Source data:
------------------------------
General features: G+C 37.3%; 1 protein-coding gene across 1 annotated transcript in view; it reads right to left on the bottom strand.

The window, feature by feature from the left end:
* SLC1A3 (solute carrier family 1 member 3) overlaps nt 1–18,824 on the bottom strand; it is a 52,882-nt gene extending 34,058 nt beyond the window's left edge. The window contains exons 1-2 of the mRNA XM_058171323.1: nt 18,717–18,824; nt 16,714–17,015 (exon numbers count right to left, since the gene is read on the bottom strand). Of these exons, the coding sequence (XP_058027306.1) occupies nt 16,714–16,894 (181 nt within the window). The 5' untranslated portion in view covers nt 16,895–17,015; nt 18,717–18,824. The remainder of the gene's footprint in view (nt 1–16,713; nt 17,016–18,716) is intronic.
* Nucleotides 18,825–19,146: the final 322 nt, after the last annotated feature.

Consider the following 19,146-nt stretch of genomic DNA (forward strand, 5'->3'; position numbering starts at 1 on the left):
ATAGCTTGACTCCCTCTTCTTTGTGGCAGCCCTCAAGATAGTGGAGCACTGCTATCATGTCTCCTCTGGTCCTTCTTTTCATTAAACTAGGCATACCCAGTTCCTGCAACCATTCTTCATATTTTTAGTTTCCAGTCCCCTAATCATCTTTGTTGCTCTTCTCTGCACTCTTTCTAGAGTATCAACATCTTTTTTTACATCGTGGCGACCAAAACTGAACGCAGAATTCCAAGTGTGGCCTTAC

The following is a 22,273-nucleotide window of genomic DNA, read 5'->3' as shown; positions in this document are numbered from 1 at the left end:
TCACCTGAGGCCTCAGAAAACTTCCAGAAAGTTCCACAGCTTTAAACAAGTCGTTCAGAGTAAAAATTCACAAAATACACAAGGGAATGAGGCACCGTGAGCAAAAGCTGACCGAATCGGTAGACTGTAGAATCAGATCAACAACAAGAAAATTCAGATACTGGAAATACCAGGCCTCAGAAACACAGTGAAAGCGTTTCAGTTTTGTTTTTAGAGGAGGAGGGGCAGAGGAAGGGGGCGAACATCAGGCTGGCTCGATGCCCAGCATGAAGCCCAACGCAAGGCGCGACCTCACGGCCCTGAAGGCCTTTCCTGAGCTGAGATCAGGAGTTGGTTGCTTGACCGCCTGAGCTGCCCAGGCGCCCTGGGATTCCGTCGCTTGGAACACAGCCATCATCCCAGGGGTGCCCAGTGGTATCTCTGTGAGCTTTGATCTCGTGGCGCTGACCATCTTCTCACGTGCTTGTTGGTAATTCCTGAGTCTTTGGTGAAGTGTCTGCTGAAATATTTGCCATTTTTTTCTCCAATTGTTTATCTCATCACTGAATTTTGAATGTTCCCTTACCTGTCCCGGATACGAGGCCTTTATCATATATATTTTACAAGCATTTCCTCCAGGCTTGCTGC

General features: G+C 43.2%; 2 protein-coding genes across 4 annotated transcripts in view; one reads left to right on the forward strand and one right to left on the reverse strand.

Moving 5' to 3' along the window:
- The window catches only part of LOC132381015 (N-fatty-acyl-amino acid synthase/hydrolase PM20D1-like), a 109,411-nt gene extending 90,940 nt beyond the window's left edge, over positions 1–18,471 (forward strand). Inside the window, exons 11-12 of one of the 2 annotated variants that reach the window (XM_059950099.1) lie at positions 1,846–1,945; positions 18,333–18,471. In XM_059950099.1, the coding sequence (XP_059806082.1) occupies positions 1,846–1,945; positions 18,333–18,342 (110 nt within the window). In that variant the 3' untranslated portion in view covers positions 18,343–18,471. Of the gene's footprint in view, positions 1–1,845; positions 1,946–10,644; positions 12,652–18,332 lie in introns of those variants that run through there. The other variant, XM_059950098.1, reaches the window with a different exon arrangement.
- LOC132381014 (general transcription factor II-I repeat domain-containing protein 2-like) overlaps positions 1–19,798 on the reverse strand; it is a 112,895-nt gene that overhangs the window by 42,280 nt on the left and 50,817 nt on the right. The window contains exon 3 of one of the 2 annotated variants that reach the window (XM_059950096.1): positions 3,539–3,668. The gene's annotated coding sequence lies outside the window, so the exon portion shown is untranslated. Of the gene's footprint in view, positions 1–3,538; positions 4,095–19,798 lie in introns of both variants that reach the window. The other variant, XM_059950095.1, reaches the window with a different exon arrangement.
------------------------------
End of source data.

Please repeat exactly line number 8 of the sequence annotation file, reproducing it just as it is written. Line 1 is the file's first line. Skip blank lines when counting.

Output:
TCACCTGAGGCCTCAGAAAACTTCCAGAAAGTTCCACAGCTTTAAACAAGTCGTTCAGAGTAAAAATTCACAAAATACACAAGGGAATGAGGCACCGTGAGCAAAAGCTGACCGAATCGGTAGACTGTAGAATCAGATCAACAACAAGAAAATTCAGATACTGGAAATACCAGGCCTCAGAAACACAGTGAAAGCGTTTCAGTTTTGTTTTTAGAGGAGGAGGGGCAGAGGAAGGGGGCGAACATCAGGCTGGCTCGATGCCCAGCATGAAGCCCAACGCAAGGCGCGACCTCACGGCCCTGAAGGCCTTTCCTGAGCTGAGATCAGGAGTTGGTTGCTTGACCGCCTGAGCTGCCCAGGCGCCCTGGGATTCCGTCGCTTGGAACACAGCCATCATCCCAGGGGTGCCCAGTGGTATCTCTGTGAGCTTTGATCTCGTGGCGCTGACCATCTTCTCACGTGCTTGTTGGTAATTCCTGAGTCTTTGGTGAAGTGTCTGCTGAAATATTTGCCATTTTTTTCTCCAATTGTTTATCTCATCACTGAATTTTGAATGTTCCCTTACCTGTCCCGGATACGAGGCCTTTATCATATATATTTTACAAGCATTTCCTCCAGGCTTGCTGC